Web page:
My wheelchair-using Canadian friend (used manual chairs as a kid, now uses a power chair) said that she was always given wheelchairs of reasonable quality and suited to her needs...but there was often quite a long wait between request and delivery. This was a problem when she was growing and also after surgeries. She couldn't get two without paying for the extra one so that when one was being repaired she still had one to use.

You can get mobility devices like scooters and wheelchairs through the local stores that sell them. They set up the physiotherapist appointment to assess the proper device and the size etc. It is either free or subsidized depending on the income of the person.

Often if it is someone with a long history of using devices they are already in the system and a specialist or family doctor is checking with them frequently and assessing their needs. We don't have it all down pat but the accommodation for disabled people is pretty good in the city.

This information is based on a friends experience who has CP and has gone from canes, to a walker, and a wheeled device as the need has progressed. She had very savvy parents however, step dad was a chiropractor, and she is a university student studying neuroscience so she might have a better access to, and better experience with, the system than some.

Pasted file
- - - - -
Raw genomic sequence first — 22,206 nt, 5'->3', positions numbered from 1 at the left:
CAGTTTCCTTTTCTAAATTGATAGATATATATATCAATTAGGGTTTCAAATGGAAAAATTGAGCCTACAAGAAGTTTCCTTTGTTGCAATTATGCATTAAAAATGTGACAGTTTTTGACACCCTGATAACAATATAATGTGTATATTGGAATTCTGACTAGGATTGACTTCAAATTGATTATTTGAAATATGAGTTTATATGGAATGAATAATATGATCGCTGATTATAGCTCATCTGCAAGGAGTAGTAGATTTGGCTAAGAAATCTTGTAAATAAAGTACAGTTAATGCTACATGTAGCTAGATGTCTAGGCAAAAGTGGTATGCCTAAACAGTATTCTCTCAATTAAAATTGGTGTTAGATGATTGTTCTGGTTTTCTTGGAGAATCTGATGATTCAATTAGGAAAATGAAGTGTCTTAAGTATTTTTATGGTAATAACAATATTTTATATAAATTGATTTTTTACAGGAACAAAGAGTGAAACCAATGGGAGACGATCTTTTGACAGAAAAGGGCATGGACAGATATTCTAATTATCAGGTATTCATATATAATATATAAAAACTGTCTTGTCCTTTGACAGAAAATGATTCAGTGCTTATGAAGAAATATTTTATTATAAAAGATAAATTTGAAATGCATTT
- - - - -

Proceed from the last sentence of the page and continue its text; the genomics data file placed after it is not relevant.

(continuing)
Any animal that fits on a lap or a small bag is pretty much tolerated anywhere except restaurants, regardless of their "function". Large service animals are all licensed. They are mature, and fully trained when they go to a client. The cost is subsidized by donations, provincial agencies and communities. The animals are trained for specific duties and they wear a vest when out in public.

The local health department has told me that only a Seeing Eye Dog can be admitted to my place of business where I serve food. If I follow those regulations, am I in violation of service animal legislation?